Plus, sustainability reporting is typically done separately vs. being integrated into annual reports and financial statements. And while CEO compensation packages always include bonuses associated with profitability or revenue growth, they rarely include incentives related to the bullets above. If we don't define what value looks like and begin measuring it, we won't really see sustainability become the norm.
Walmart is rolling out organics at conventional price points. That's one of the huge advantages to its scale. We know, from our ongoing polling of Americans, that its typical customer is very worried about what to feed the kids and feels very angry/guilty/conflicted about not being able to afford organic food. So this is truly a home run in terms of meeting a market need.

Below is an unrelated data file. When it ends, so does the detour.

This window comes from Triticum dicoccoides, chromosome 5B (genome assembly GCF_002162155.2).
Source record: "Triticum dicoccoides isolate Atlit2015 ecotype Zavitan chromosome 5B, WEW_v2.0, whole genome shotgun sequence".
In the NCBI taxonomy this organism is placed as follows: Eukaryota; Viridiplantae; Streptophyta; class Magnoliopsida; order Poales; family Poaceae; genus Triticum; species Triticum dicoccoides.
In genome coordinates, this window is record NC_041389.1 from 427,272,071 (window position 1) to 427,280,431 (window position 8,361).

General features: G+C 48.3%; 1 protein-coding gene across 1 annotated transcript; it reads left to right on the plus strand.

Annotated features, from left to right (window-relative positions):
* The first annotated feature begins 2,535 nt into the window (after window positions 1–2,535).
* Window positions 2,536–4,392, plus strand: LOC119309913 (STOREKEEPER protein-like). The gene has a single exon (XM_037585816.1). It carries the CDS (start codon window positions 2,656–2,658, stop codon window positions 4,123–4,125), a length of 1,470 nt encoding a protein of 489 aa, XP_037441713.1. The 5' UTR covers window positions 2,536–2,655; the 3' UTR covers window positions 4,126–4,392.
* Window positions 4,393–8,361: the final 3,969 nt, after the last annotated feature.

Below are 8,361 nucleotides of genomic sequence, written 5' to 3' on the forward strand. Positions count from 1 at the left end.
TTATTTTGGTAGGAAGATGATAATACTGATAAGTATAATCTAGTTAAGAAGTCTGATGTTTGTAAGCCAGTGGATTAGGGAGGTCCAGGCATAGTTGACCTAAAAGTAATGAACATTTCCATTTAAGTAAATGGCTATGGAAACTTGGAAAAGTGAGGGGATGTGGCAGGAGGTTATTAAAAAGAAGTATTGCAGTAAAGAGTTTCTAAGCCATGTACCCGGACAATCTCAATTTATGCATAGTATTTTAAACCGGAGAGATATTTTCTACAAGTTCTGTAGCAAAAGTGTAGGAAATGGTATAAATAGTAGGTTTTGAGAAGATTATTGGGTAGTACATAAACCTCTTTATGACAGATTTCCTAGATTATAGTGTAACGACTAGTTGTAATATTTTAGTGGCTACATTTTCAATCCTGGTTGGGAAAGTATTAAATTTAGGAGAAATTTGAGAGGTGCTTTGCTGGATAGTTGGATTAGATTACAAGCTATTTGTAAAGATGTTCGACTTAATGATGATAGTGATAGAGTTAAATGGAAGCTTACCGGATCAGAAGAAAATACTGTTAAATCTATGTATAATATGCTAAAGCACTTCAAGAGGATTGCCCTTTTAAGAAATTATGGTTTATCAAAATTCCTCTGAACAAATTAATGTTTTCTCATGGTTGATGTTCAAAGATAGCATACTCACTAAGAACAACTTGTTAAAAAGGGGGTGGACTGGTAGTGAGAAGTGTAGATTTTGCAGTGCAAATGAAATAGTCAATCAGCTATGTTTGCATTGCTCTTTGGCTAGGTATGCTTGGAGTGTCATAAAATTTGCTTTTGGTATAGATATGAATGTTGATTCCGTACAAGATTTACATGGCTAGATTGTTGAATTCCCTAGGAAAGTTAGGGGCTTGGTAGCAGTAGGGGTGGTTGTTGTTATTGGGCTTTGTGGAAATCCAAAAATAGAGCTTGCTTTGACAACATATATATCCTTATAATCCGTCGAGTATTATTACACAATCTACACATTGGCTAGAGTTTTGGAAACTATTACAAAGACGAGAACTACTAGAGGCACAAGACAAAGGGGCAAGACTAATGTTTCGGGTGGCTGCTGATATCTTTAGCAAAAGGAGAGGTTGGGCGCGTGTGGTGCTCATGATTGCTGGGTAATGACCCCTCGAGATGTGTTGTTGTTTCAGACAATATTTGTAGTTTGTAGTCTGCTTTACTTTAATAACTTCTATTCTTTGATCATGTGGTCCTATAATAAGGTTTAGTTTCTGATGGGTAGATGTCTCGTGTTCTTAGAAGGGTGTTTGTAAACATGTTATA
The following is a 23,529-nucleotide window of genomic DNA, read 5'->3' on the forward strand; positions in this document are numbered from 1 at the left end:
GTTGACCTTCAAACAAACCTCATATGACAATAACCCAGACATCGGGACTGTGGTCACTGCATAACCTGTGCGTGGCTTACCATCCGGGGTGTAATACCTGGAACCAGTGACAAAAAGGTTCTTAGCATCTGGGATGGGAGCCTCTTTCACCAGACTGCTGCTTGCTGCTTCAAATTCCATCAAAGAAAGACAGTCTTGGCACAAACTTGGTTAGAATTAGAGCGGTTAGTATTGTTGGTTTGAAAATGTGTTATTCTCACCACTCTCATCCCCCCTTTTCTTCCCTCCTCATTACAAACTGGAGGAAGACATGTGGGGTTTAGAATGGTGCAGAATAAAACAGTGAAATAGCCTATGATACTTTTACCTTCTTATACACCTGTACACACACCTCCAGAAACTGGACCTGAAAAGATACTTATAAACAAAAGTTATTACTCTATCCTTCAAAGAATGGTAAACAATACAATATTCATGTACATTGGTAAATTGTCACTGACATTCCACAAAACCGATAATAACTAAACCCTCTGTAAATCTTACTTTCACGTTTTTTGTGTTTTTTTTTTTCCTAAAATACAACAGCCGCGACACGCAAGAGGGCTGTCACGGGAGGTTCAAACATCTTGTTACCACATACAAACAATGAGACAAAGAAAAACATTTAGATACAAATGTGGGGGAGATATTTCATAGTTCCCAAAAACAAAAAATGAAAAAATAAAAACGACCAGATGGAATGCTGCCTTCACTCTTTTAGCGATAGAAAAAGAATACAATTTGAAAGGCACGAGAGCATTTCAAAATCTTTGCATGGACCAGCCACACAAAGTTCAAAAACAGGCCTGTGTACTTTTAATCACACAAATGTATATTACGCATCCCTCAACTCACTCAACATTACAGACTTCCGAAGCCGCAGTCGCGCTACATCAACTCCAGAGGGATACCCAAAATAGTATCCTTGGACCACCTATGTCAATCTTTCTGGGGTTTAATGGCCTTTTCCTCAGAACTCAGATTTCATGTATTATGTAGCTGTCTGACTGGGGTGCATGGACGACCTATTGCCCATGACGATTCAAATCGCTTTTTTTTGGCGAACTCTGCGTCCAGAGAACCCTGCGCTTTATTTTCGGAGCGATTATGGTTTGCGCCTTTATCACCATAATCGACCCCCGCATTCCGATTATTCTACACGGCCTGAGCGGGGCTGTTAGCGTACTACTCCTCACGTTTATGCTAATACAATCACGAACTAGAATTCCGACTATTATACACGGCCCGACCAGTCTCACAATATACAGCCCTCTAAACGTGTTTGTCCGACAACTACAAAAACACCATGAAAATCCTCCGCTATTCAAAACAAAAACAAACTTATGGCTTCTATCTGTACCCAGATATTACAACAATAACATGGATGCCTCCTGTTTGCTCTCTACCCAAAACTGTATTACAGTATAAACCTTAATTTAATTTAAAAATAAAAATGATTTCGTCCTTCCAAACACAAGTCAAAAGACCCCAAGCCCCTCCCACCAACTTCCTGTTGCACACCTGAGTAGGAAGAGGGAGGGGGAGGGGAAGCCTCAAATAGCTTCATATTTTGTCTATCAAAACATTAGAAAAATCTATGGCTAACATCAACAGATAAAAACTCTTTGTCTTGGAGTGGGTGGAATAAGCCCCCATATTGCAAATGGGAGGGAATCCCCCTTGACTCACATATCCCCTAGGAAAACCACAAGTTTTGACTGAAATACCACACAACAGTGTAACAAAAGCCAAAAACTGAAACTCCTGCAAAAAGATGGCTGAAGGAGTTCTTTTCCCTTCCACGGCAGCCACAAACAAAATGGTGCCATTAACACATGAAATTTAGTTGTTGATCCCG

Michael Dell delivered a hell of a presentation on packaging. His company has figured out how to replace the plastic cushioning inside packages with mushrooms; make the exterior package out of bamboo; and make the plastic sleeves for components without petrochemicals but instead from carbon sourced from the air! I have no idea how that's possible, but the notion is super-cool, and Dell delivered all this innovation in a very relatable, grounded way. When asked, "Doesn't all this add a price premium?" Dell responded, "We don't sit around making up ways to make our products more expensive … so, no, we've found a way to do this without increasing costs and, in fact, some of this is reducing our costs."
So maybe I can take back part of my early moaning. I would say Dell was actually the standout at this conference, in terms of sharing something real and tangible it has committed to that will move sustainability further toward the norm. And presuming Walmart is getting the price down on organics in a way that still allows farmers to earn a fair wage, I'd give it a big pat on the back, too. Hopefully, we'll see next year that these bold commitments have inspired more companies to do the same.
Light bulb image by Chones via Shutterstock.